A common misperception about the Maker Movement is that it is limited to crafters and hobbyists with only a narrow impact on local and regional economies. While some makers are indeed hobbyists, the movement also includes many active and nascent entrepreneurs who are interested in commercializing their products. These products can range widely, from jewelry and leather goods, to craft beer and artisanal bread, to drones and mini robots.
Recently, a number of organizations have emerged on the national scene, bringing a spotlight to the Maker Movement and advocating for its potential to spur inclusive economic development. Organizations like Maker City, a social impact and advisory organization headquartered in San Francisco, are hard at work to remedy the incomplete understanding of the Maker Movement. For advocates like Maker City, it is clear that the opportunity to leverage the growing movement to accelerate economic activity and opportunity will rely on strengthening local collaborative makerspaces and ecosystems.
Colleges and universities have seen the importance of supporting makerspaces, and there are a growing number of makerspace partnerships geared toward youth and students. This year, twenty-four colleges in California received Maker Implementations Grants from the California Community Colleges Chancellors Office to build inclusive makerspaces on their campuses. The objective of these grants is to prepare students for STEM careers, fuel job creation, and strengthen regional economies. Penn State’s recently launched Working Class Makerspace is a partnership with a similar goal in Pennsylvania. Since 2015, the university has funded seventeen startup accelerators, coworking spaces, and makerspaces in various communities, as part of a state-wide economic development initiative.
Makerspace partnerships such as these, and the work done by Maker City, demonstrate why it is important for the Maker Movement to receive early and strong municipal support, particularly in inner cities. Cities that support their local maker ecosystem will be best positioned to reap the economic benefits created by makers that go on to launch products and grow businesses.
Maker City recently authored a book in conjunction with the Obama White House and its Office of Science and Technology Policy. The book explores the ethos of the Maker Movement and provides a guide for cities that want to support the movement. It covers topics such as creating an open maker ecosystem, promoting education and workforce development, strengthening industrial supply chains, and addressing real estate and land use issues that prevent growth.
As part of its advocacy, Maker City is exploring a number of new projects including a workforce development toolkit and a “Maker City Heroes” program that honors those who are spearheading the Maker Movement and leading change in their own communities.
Maker City has also partnered with U.S. News and World Report to create the Maker City rankings, which it calls “a new and more forward looking way of thinking about what defines an industrial city or town.” The first iteration of the rankings was released earlier this year, with Chattanooga, Kansas City, Louisville, Pittsburgh, and San Diego among the cities earning a spot on the list.
“Much as we’ve seen with our coverage of STEM over the last seven years, ‘Maker’ is short-hand for something very large,” says U.S. News Editor Brian Kelly. “It unpacks some of the key components necessary to solve the challenge of aligning education, skills and jobs in manufacturing. In other words, one of the central economic issues facing the United States—and indeed, the rest of the world.”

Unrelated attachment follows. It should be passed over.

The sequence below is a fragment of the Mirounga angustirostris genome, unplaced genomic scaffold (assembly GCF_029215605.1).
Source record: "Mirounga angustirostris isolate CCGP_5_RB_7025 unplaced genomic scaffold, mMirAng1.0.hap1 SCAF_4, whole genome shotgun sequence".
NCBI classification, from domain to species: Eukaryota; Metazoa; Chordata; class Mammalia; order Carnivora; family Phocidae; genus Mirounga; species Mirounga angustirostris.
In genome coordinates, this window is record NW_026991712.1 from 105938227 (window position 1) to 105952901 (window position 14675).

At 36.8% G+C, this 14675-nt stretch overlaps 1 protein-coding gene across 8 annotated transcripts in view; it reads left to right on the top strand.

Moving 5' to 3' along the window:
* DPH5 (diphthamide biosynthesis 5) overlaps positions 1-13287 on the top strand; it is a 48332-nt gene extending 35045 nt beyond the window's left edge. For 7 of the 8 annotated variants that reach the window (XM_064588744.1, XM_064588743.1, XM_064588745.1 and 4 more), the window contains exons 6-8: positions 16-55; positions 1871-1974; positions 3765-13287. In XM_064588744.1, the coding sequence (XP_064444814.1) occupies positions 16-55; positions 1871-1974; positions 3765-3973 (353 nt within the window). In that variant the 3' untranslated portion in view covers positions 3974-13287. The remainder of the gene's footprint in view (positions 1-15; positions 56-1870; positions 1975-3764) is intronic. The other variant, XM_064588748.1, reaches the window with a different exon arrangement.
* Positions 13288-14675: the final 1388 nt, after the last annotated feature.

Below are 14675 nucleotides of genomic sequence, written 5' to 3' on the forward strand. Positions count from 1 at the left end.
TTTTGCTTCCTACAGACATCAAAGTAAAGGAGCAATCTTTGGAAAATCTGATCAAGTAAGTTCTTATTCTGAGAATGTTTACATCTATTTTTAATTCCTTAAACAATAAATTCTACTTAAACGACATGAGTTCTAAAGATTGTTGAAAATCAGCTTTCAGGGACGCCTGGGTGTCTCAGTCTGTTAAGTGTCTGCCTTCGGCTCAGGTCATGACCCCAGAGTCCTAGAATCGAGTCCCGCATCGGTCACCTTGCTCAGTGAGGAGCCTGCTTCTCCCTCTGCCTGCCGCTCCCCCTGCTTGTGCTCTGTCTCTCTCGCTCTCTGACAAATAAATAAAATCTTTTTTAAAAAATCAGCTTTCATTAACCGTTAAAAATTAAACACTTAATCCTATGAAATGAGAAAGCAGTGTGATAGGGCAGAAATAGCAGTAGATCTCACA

Maker City is one of several organizations supporting the Maker Movement. This blog previously featured the important work that the Urban Manufacturing Alliance (UMA) has done in supporting small batch urban manufacturing.
Central to UMA’s mission is bringing a targeted focus on equity and inclusion within the manufacturing sector. UMA is cognizant of the importance of building and strengthening collaborative networks, building “communities of practice” centered on the ongoing challenges facing manufacturing and the Maker Movement. In addition to a focus on sharing best practices, UMA is also an advocate at the federal, state, and municipal levels, promoting policy and practice that can enhance the urban Maker Movement. As part of its efforts, UMA partnered with the Pratt Center and PolicyLink to launch the Equitable Innovation Economies Initiative (EIE) in 2014. EIE aims to help cities create inclusive growth strategies in innovation and manufacturing. The initiative recognizes that manufacturers – from makers to the more established businesses – can play an important role in reducing inequality through employment creation and shared prosperity, and they provide tools, perspectives, and insights for the field.
ICIC was invited to speak at UMA’s Spring Gathering, which took place in Somerville, MA this past May. Building on the conference’s theme, “Making, Scaling and Inclusion,” ICIC’s Kathleen O’Shea presented our research related to strategies for increasing diversity and inclusion in entrepreneurial support organizations, including incubators, accelerators, and makerspaces.
Makers have the potential to substantially impact the economic vitality of cities. By encouraging makerspaces and entrepreneurship-focused organizations, cities can grow and strengthen their workforce and lay the groundwork for a thriving small business community. As makerspaces continue to grow in importance and scale, the dual goal of growing economic opportunity and focusing on sustained diversity and inclusion will become an increasing imperative.
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